Discover The Countryside !

lotter1.jpg (3986 bytes)

The Fascinating World Around Us -
An Introduction to British Wildlife and Habitats, for 16 - 22 year olds.




Activity Outline
5. The Wonderful World of Microhabitats.


wpeF2.jpg (11854 bytes)


This activity highlights the incredible complexity of ecosystems which is a result of the innumerable microhabitats contained within them.

It will investigate the enormous variety of life to be found in different microhabitats within a woodland, although any habitat could be looked at, within reason. Woodlands make a good choice because of the enormous variety of easily accessible microhabitats.

  • What are microhabitats?
  • How are they different from each other?
  • The importance of microclimates.

Look at collembolans in soil, millipedes in leaf litter, slugs on fungal fruiting bodies, beetle larvae in rotting wood, mites in mosses, mosquito larvae in tree pools, caterpillars in the tree canopy, leaf miners in leaves, gall wasps in plant galls and many more besides.

6. The Amazing Variety of Life .


wpeF3.jpg (5934 bytes)


Biodiversity doesn't only exist in rain forests, Britain has its own fair share. It is all around us if we only know how to look.
  • What is biodiversity?
  • Why is it important?
  • Different types of biodiversity - ecosystem, species and genetic.
  • Biodiversity losses in Britain. Biodiversity Action Plans.

A look at the amazing creatures under our noses which we usually fail to see. This will involve a comparative look at some of the fascinating array of creatures and plants to be found in our own local habitats, from diatoms to ducks.

7. Conservation and management of habitats.


conserve.jpg (10662 bytes)


This activity will look at the practicalities of conservation and management, with the benefit of the experience gained from restoring the Centre's own habitats.

Topics covered will include:

  • The concept of succession and the consequent need for management of habitats.
  • Species directed or habitat based conservation.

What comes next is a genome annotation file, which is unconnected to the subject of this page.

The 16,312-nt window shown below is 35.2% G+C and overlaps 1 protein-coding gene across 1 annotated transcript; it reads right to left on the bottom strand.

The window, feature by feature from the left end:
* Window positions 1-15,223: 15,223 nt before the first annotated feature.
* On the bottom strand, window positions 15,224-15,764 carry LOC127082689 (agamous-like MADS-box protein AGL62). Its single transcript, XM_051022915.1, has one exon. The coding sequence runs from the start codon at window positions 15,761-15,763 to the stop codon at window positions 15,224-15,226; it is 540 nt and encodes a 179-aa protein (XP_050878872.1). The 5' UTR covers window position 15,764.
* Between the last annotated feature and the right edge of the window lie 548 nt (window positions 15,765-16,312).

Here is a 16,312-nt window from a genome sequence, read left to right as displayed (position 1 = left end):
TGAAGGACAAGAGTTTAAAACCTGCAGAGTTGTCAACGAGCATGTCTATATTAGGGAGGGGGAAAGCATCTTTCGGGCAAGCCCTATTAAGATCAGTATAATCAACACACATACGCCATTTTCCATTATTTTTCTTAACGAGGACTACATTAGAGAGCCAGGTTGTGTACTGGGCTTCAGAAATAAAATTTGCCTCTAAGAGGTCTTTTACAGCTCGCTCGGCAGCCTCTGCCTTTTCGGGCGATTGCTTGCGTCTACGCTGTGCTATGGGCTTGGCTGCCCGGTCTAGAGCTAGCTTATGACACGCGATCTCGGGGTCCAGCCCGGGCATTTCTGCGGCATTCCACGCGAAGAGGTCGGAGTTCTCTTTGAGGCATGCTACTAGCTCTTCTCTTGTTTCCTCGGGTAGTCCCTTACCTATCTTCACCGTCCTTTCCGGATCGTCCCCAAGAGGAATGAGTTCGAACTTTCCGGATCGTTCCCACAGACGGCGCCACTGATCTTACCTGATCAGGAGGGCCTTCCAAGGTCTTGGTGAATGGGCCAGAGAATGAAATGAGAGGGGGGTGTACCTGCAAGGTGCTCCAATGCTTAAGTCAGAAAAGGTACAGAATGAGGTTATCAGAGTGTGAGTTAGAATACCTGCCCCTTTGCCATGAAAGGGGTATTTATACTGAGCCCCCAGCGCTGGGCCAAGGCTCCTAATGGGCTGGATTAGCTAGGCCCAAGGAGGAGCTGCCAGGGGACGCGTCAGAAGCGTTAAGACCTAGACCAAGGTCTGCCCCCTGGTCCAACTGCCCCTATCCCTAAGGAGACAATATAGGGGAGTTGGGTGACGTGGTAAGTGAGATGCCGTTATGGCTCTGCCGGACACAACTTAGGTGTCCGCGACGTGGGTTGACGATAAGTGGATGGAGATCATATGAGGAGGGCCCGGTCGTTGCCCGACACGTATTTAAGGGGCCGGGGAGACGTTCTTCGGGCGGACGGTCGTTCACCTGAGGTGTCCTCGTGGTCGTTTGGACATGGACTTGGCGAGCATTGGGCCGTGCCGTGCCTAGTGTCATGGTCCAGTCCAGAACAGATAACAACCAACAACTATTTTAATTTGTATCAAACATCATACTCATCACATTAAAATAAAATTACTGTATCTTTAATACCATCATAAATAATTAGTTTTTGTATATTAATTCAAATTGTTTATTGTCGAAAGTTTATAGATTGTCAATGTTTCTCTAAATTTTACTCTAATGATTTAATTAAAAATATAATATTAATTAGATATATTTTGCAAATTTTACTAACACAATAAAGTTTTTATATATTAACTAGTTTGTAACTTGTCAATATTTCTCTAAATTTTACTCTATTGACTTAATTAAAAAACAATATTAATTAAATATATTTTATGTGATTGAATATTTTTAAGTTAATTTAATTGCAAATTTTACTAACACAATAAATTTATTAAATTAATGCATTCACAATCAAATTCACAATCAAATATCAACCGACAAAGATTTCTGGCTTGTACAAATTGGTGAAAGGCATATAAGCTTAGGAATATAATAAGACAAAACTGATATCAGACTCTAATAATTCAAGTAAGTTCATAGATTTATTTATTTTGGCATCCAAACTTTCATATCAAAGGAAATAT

• Human influence on landscapes.
  • Management of woodlands,wetlands and heathlands. Students will have the opportunity to see the highly visual effects of a series of different management techniques on a regenerating heathland area.
  • The practicalities of management - economics, labour, seasonal timing of operations, individual species considerations, rotation of management techniques within an area.
  • Restoration of habitats with particular reference to Rhododendron infestation.
8. Freshwater habitats and the problems of pollution.


wpeF2.jpg (5394 bytes)


This activity will look at human influences on freshwater habitats from pollution, to management for maximum wildlife benefit. The following topics will be covered:
  • The important physical and chemical differences between running and still freshwater habitats, from the point of view of the organisms living in them.
  • Different types of pollution.
  • Monitoring.
  • Pollution indicators in streams. Students will get the chance to try their hand at classifying a stream for themselves, using pollution indicators.
  • Control of pollutants.
  • Management of river banks to minimize agricultural pollution and maximize biodiversity.


9. Biological Sampling - Comparing and contrasting habitats.


wpeF4.jpg (12369 bytes)

How do you know what is there? How do you compare different habitats? What sort of methods would you use to sample different kinds of animals? Why do we need to sample?

All of these questions and many more will be answered. The students will practice using various different techniques and methods of biological sampling. Find out the working practicalities of each method, rather than the text book version!

Try such techniques as:

  • Butterfly transects (dependent on the weather!).
  • Line and belt transects for vegetation.
  • Kick sampling streams.
  • Random pitfall trapping for ground beetles
  • Sweepnetting.

Students will benefit greatly from the wealth of data and information freely available on many of the Centre's habitats and species.

10. Night Field Trips


wpeF5.jpg (6816 bytes)


Get an entirely different perspective on the countryside and view it as few people see it. Visit the Centre at night when the atmosphere changes completely. Nothing looks the same in the dark. Creatures that we are often totally unaware even exist, come out of hiding under the cover of darkness.

Put out the moth trap in different habitats and see the difference in the variety of insects drawn to the light. Use a bat detector to track down different kinds of bats. The Centre is an important amphibian breeding site. Visit in March and see hundreds of Toads and search for palmate newts. Badger watch in the summer.

These activities will provide innumerable examples of species which can be used to explain a wide range of environmental principles.